SK joined the movement at a very tender age and says, at the time, it was characterised by fun,   hospitable people who quickly became second family to him. He was raised in a very religious family and his parents worked for a Church institutions. However, as he grew older, he could no longer push aside his attraction towards boys.

“However much I tried to appreciate a girl’s beauty, there were no sparks but my feelings went  crazy when I looked at a well-built handsome young man,” SK said.

SK’s ballet dancing experience helped him to adopt and mingle easily within the movement since people found his love for dance fascinating.

He quickly juxtaposes  what the movement used to be to what its is today ; life these days is very easy when it comes to communication because of new inventions like social media, smart phones and other technological advancements that have made the world a very small province. SK explains that this has cost the movement a lot as people do not create firm foundations- which is what Uganda’s LGBT movement was built on.

What do you think has caused such a shift in the movement?

Media has played such a huge role in the shifting trends within the movement; granted, homophobia was a big part of our lives especially from outside forces but media did a whole lot to hyerbolise  the already bad situation.  But one thing I have personally noted is that however much the media has exposed LGBTI community persons  to serious threats, it has also helped to break the ice and now homosexuality is something that can openly be debated about unlike before when it was taboo.,


What do you think caused most of your peers to go back into the closet?

At the time, there was very little exposure to the ‘outside world’, the LGBT community was very closely knit.

The people who were in the movement at the time are still a part of the community though passively; most have tight schedules and demanding responsibilities and have very little time to socialize. That’s why many people think some of these ‘veterans’ have gone back to the closet..However, some people have left the country, some passed on- the numbers have generally gone down also affecting the vibrancy we once had.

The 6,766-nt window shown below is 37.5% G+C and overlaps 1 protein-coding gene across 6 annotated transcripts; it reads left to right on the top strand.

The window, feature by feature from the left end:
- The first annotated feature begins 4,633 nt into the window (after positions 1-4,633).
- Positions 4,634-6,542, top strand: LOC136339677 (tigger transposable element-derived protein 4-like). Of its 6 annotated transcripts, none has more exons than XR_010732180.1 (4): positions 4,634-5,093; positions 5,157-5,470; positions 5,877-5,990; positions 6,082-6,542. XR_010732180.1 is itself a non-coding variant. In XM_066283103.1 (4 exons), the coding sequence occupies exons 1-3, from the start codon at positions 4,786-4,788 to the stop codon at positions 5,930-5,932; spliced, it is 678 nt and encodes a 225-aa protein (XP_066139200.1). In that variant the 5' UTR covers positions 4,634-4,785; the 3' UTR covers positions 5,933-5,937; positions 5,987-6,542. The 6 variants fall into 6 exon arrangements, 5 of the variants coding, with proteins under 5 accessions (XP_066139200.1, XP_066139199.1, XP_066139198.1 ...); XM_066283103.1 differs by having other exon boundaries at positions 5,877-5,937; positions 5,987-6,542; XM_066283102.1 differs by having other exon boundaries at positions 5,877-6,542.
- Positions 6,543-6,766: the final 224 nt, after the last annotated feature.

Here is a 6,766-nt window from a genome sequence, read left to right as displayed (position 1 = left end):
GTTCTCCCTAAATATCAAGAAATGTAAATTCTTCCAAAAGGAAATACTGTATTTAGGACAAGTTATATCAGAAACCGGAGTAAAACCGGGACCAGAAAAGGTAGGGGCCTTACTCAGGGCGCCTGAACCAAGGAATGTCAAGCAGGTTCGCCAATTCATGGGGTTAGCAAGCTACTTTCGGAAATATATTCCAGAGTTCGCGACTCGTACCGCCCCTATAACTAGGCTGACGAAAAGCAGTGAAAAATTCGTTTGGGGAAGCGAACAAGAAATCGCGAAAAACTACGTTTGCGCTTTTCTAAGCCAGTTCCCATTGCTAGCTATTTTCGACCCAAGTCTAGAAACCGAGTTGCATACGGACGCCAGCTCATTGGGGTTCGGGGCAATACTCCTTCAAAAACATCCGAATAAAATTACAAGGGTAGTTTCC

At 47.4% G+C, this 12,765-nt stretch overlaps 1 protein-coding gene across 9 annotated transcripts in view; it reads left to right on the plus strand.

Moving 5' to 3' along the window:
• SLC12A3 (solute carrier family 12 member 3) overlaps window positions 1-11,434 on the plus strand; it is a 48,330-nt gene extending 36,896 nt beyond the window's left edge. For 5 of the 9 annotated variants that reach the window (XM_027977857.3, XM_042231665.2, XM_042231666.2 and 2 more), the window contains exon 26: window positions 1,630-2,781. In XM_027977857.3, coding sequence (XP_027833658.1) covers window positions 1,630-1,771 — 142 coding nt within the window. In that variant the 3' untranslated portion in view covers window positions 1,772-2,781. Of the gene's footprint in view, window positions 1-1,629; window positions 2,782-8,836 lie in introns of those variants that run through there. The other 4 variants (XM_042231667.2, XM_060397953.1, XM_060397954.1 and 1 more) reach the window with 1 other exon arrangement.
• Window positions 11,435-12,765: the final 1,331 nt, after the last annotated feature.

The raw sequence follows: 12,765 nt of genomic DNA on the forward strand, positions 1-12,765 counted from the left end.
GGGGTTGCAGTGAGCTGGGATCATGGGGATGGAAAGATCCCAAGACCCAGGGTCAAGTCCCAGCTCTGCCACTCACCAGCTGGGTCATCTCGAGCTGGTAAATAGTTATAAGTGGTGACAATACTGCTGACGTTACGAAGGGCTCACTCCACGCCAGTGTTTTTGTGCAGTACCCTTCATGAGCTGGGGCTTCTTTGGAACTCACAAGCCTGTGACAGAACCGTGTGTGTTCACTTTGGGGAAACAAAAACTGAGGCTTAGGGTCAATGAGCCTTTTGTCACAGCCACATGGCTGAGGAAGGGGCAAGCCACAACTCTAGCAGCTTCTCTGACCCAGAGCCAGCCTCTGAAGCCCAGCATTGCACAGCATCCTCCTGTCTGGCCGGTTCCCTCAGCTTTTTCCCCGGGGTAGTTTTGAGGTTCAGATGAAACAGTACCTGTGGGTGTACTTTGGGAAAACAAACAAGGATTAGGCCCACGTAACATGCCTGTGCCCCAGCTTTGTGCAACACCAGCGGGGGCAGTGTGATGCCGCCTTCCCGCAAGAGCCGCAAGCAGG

Unknown to many, we still meet in small groups and find no need to publicise our gatherings on social media- in the end, these circles are our support systems and we can not do a way with them .

Speaking of leaving, what is your take on activists leaving a movement they helped found and opting for asylum?

Sometimes looking at these new and young people in the movement helps us realise that the movement is growing and not static, so to my joy, I see that there is new blood coming in trying to take on the mantle that the old blood is handing over.

But it is also sad to look round and you don’t see those faces that you were share so many meories with;but in the end, everyone must do what is right by them and if asylum is the best way to keep safe, then it is a decision we painfully must accept and wish our comrades well.

What achievements would you say the Ugandan LGBTI movement has registered over the years?

Back in the day, it was hard to go to police and report a case as an LGBTI person or bail out a fellow LGBTI individual but now things have changes; while it is still not the easiest thing to do, it is also not as difficult as it used to be. I credit  all the activists that have done these awareness and sensitization campaigns on different levels, that have seen a shift in attitudes especially with service providers and law enforcement officers.

There are also a number of mainstream human rights organisations that have joined forces with LGBT organisations to push for the recognition, decriminalisation and equal treatment to all LGBT identifying persons.